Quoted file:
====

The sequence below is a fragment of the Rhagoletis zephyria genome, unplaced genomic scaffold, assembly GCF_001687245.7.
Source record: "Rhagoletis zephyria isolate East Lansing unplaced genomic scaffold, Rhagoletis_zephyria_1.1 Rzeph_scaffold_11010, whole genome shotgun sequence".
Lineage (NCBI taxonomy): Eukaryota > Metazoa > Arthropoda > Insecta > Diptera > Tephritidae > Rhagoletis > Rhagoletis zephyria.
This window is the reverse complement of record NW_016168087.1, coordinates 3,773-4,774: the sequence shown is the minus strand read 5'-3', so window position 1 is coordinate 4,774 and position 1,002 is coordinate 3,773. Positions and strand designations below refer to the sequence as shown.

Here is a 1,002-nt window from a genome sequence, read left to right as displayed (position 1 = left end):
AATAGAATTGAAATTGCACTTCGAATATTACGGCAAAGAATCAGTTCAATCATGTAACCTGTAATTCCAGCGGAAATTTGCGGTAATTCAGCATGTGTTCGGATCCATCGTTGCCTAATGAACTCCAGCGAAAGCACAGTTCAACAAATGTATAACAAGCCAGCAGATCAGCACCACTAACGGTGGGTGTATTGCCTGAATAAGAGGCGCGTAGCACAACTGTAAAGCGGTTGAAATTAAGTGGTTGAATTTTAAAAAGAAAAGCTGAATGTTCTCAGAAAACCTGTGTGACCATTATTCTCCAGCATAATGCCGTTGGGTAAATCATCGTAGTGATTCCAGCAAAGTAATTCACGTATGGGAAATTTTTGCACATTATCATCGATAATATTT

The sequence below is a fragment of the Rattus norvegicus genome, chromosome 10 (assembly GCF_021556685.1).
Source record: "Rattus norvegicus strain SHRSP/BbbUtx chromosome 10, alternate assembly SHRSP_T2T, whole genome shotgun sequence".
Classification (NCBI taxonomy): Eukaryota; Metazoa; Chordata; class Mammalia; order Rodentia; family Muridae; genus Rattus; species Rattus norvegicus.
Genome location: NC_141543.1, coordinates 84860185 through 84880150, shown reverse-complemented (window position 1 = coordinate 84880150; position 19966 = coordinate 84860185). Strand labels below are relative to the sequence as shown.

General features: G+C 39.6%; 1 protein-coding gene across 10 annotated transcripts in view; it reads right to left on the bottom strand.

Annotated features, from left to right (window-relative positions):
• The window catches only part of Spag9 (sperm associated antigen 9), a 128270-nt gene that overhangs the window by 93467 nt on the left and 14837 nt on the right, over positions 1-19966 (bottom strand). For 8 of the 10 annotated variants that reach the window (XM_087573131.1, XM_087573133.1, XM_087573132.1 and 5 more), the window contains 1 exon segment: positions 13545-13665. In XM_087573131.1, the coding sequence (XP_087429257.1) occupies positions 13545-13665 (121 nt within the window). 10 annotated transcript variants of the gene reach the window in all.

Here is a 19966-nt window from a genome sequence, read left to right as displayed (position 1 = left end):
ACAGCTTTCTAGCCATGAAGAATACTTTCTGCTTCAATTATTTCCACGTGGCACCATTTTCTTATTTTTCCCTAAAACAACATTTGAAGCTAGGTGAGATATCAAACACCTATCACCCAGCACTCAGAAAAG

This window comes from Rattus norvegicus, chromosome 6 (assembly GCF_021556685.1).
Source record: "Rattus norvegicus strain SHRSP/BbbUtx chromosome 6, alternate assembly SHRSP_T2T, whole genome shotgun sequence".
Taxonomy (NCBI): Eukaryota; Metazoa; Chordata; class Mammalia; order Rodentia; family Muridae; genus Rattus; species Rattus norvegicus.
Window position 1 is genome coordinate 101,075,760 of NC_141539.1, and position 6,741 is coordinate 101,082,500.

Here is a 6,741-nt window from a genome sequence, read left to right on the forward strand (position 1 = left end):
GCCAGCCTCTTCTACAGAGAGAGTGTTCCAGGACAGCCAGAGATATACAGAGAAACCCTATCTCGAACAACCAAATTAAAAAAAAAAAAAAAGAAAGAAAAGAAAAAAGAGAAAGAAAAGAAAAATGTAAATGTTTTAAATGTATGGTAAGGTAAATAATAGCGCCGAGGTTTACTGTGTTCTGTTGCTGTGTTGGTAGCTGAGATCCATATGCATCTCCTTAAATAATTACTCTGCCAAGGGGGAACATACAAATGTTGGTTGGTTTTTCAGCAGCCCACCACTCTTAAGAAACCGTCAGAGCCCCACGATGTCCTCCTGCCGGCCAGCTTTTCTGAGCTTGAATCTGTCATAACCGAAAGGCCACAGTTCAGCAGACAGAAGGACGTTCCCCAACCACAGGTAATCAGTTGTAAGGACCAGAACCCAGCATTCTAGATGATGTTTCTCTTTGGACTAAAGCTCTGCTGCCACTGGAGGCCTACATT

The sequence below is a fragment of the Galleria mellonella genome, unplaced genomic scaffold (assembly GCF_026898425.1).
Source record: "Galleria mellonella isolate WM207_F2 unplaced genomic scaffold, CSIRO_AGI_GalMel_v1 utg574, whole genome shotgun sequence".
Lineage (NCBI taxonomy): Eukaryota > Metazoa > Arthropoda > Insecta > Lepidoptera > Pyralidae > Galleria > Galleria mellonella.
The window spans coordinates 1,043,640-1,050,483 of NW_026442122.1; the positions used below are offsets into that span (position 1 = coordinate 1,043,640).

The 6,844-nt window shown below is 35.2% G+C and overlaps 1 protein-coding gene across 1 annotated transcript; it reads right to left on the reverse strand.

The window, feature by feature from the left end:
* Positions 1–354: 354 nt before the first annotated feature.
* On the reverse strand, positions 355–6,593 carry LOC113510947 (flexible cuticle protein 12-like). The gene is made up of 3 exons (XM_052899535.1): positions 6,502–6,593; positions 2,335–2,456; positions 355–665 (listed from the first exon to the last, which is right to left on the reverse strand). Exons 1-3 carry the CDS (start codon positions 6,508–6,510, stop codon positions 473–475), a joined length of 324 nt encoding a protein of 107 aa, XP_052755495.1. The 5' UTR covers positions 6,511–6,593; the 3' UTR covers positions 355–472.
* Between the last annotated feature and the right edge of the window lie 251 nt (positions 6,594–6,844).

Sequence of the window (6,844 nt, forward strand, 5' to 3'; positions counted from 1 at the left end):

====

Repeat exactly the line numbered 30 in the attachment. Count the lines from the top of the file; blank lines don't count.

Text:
* Between the last annotated feature and the right edge of the window lie 251 nt (positions 6,594–6,844).